Composition, instrumental solos and duos
One may consider the repertoire of Canadian compositions in these categories in two ways. First, 'repertoire' may indicate those works which are played repeatedly. From the late 19th century Lavallée's Le Papillon for piano would be an internationally recognized example; a generation or two later Champagne'sQuadrilha Brasileira, also for piano, offers an instance of wide use. From the mid-20th century Pentland'sStudies in Line, Morawetz'sScherzo, Kenins'Sonata, and Hétu's Variations for piano, Beecroft'sTre Pezzi Brevi and Somers'Etching for flute, and Adaskin's Canzona and Rondo for violin and piano all could be cited as appearing with regularity in concert programs, broadcasts, and (sometimes) recordings. Further pieces could be added.
But one may broaden the lists much more by using a second meaning of 'repertoire': that by which one may indicate all compositions which have been completed and have proved themselves in performance (though perhaps on only a few occasions or at the hands of only one performer or pair of performers). The available repertoire in this sense is surprisingly large, and includes older compositions deserving revival as well as newer and perhaps more experimental ones as yet not assimilated.
More frequently than in other compositional categories, in solos and duos one feels the impact of the performer-composer who writes for his/her own instrument, bringing a ready acquaintance with its idiomatic nature which the generalist composer must gain by more external effort. When Murray Adaskin, Otto Joachim, or Ernst Friedlander composes for strings, Aitken, Freedman, Luedeke, Mann, Komorous, or Weait for winds, Colgrass or Wyre for percussion, or John Armstrong, Robert Bauer or Davis Joachim for the guitar, the musical statement relates with ease and assurance to the instrument's capabilities. The same is true of the piano music of composers who are accomplished pianists (as distinct from those who 'play the piano like composers') - among them Buczynski, Burge, Eckhardt-Gramatté, Garant, Koprowski, Mather, Morawetz, Pentland, Pépin, Somers, and Tremblay.
Little use has been made in this genre of borrowings from folk music, compared to that found in the orchestral and choral categories. Ernest Gagnon'sStadaconé, 'danse sauvage' for piano; Léo-Pol Morin'sSuite canadienne and Three Eskimos for piano; and from a later generation Kenins' Fantasy-Variations on an Eskimo Lullaby, for flute and viola, may be mentioned. In the string category, where the violoneux and fiddle traditions are well developed and ripe for compositional comment, one can point to only a few examples from the 1920s and 1930s - Champagne's Danse villageoise (a 'repertoire' piece in the first sense, in its several arrangements) and the five Danses canadiennes for violin and piano by Gratton. These works sometimes dress the borrowed idioms in rather flowery harmonic garb, and even introduce programmatic touches, but in Gratton's second Danse the pitches remain faithful to a single mode almost throughout, and concentration centres on the characteristic fiddling rhythms.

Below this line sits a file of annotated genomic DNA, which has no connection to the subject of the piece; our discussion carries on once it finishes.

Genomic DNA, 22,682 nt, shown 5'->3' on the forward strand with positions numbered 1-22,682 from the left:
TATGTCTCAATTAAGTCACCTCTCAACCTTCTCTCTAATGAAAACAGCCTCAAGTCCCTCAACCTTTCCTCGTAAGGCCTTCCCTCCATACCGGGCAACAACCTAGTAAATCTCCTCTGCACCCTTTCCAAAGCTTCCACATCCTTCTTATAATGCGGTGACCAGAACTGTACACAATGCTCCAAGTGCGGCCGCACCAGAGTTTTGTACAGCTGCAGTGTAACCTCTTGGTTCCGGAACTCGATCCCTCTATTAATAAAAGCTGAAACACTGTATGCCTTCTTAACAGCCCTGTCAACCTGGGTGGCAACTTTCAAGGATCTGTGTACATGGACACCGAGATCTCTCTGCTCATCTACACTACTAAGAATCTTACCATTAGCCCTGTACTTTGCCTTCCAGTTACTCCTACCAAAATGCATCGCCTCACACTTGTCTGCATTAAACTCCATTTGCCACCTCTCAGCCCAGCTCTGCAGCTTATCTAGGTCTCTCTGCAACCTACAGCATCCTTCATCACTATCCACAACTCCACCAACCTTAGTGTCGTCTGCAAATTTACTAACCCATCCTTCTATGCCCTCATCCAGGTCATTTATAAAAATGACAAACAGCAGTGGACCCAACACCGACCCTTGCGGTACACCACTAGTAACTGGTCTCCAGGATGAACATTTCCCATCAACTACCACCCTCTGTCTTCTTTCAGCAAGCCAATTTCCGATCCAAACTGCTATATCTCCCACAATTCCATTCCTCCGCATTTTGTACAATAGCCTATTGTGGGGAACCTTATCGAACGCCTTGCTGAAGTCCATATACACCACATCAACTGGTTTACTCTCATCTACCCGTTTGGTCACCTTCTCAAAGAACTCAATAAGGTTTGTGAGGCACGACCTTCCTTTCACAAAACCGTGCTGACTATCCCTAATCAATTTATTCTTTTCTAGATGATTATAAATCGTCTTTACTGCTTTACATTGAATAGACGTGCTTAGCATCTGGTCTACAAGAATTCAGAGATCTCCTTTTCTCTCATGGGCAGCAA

In the 1940s and 1950s a remarkable crop of longer concert pieces appeared. These works often adopted the abstract, neoclassic shape of the sonata in several movements, whether for a solo instrument or, more frequently, for a duo consisting of piano and one other instrument. Following the Gebrauchsmusik example of her one-time teacher Paul Hindemith, Violet Archer has been notably productive in this field, composing duo-sonatas for piano with violin, cello, oboe, clarinet, bassoon, horn, and alto saxophone. This lively series, though it may adopt Hindemith's outward example, does not always emulate his style. Other Canadian solo and duo sonatas of the period are dependent even less on specific international models, though individual works or single movements may evoke comparisons.
The 1960s and 1970s revealed a trend away from the abstract utility sonatas, and also from the concurrently cultivated 'showcase' genre (as seen in the exuberant concertante pieces for various instruments by Kenins, Eckhardt-Gramatté, and others), and towards sonorous experiment. Morel's Deux Études de sonorité, with their post-impressionist colourings and freer structures, may be regarded as a prophetically titled early symptom of this tendency. Garant's Cage d'oiseau, Tremblay's Deux Pièces (Phases and Réseaux), and the Five Piano Pieces of Hawkins represent later stages in works for the solo piano; other works, including those from other instrumental areas, will be noted at appropriate points below, where the trend will be seen to link by natural consequence with the particular subcategory of the duo for instrument and prepared tape.
In the 1970s a further new direction arose in the form of theatrical elements - applied with special emphasis, for example, by Weinzweig in a cycle of interrelated works starting with the percussion solo Around the Stage in Twenty-Five Minutes. Here the scores give indications of physical attitudes and gestures alongside the symbols for musical sounds, but the results, in Weinzweig's case at least, are often interior and personal rather than theatrical in the melodramatic sense, while such traits as whimsy, humour, and even nostalgia are often present.